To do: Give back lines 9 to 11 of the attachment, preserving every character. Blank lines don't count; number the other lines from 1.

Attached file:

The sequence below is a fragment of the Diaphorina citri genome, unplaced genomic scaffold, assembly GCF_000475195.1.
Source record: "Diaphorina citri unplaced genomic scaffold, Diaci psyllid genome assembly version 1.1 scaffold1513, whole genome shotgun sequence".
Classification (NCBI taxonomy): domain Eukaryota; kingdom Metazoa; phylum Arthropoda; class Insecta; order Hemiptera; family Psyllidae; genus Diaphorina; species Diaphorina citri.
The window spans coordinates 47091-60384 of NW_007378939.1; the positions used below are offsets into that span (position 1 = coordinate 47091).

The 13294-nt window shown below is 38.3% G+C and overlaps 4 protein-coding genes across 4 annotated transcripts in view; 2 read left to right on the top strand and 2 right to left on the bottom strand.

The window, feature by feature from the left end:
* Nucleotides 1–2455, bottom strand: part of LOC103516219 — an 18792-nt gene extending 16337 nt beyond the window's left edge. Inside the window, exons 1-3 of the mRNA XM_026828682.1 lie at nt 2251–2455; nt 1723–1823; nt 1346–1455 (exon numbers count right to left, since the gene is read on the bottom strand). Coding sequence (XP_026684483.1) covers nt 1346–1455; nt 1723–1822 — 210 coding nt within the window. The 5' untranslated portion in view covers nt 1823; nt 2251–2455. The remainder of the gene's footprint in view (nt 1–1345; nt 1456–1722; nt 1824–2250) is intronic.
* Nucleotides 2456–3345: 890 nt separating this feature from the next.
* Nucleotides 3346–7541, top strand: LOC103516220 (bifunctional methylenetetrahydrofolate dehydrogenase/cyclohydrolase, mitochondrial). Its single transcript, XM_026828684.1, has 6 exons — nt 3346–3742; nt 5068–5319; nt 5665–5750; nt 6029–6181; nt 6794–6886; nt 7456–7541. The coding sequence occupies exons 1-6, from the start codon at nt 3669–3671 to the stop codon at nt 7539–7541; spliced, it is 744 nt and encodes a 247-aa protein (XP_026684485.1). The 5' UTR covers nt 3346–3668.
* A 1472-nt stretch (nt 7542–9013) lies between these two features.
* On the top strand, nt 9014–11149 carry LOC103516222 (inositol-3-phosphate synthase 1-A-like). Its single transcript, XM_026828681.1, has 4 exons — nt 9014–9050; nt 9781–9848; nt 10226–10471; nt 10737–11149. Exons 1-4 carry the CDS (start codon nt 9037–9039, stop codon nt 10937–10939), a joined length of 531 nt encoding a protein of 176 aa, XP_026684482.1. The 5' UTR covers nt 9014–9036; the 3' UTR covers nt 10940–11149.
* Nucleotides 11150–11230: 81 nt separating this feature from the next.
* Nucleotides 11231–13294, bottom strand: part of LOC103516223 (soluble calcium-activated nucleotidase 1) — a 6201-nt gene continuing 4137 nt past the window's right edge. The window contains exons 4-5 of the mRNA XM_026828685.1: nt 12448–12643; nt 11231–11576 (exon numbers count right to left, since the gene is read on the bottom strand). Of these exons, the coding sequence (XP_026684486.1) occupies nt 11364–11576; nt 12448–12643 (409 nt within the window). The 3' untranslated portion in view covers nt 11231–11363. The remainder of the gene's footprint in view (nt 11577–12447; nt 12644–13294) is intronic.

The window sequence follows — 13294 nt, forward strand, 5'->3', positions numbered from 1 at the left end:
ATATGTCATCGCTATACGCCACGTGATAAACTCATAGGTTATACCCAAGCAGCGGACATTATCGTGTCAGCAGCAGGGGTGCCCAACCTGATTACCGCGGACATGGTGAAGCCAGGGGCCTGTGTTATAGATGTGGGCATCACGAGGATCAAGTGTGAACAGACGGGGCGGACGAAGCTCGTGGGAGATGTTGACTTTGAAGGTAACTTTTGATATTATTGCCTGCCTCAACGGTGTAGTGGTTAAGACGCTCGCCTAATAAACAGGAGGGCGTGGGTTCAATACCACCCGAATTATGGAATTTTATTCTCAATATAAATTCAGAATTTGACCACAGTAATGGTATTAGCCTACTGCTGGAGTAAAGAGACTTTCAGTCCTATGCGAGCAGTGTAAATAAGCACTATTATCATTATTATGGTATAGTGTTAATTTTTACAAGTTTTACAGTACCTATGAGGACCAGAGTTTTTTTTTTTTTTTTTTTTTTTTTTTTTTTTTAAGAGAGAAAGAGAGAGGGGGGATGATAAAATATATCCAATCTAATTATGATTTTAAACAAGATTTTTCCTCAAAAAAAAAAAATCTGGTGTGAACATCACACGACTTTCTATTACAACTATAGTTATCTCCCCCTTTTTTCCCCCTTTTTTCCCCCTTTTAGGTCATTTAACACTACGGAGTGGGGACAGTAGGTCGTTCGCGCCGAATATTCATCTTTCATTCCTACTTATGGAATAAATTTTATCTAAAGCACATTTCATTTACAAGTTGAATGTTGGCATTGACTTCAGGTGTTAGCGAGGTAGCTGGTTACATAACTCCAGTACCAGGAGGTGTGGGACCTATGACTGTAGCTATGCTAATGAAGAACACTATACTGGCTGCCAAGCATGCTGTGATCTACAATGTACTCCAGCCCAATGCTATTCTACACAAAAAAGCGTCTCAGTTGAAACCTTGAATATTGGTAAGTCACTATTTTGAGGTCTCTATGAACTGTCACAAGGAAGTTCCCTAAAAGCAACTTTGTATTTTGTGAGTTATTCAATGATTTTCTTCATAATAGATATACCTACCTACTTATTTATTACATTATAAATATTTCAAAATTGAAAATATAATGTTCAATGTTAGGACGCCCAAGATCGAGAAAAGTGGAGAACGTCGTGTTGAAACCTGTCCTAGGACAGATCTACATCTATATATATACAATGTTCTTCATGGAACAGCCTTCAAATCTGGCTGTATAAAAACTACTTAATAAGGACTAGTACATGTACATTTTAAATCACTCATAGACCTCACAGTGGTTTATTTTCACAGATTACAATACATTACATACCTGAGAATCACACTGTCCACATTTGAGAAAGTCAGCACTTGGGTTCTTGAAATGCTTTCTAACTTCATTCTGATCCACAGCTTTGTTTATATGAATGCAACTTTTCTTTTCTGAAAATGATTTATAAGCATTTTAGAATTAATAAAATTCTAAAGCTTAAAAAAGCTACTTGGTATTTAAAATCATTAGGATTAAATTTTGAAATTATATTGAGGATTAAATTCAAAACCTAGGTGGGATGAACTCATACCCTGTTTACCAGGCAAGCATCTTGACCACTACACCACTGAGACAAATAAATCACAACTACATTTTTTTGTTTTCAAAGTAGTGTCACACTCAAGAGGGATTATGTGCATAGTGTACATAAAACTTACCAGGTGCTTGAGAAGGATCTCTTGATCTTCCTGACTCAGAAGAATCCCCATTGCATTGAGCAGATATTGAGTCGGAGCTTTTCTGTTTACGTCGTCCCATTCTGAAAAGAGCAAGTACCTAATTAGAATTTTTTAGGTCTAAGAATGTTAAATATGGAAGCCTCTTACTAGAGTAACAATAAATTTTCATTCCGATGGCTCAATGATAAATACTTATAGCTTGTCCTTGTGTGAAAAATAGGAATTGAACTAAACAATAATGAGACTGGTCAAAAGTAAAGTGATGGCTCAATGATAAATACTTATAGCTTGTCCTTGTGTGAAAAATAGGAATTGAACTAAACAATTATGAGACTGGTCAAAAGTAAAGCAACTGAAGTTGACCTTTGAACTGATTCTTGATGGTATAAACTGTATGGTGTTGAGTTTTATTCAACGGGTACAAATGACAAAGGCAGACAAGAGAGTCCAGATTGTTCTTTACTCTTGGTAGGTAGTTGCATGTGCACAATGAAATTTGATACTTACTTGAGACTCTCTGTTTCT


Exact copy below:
* Nucleotides 3346–7541, top strand: LOC103516220 (bifunctional methylenetetrahydrofolate dehydrogenase/cyclohydrolase, mitochondrial). Its single transcript, XM_026828684.1, has 6 exons — nt 3346–3742; nt 5068–5319; nt 5665–5750; nt 6029–6181; nt 6794–6886; nt 7456–7541. The coding sequence occupies exons 1-6, from the start codon at nt 3669–3671 to the stop codon at nt 7539–7541; spliced, it is 744 nt and encodes a 247-aa protein (XP_026684485.1). The 5' UTR covers nt 3346–3668.
* A 1472-nt stretch (nt 7542–9013) lies between these two features.
* On the top strand, nt 9014–11149 carry LOC103516222 (inositol-3-phosphate synthase 1-A-like). Its single transcript, XM_026828681.1, has 4 exons — nt 9014–9050; nt 9781–9848; nt 10226–10471; nt 10737–11149. Exons 1-4 carry the CDS (start codon nt 9037–9039, stop codon nt 10937–10939), a joined length of 531 nt encoding a protein of 176 aa, XP_026684482.1. The 5' UTR covers nt 9014–9036; the 3' UTR covers nt 10940–11149.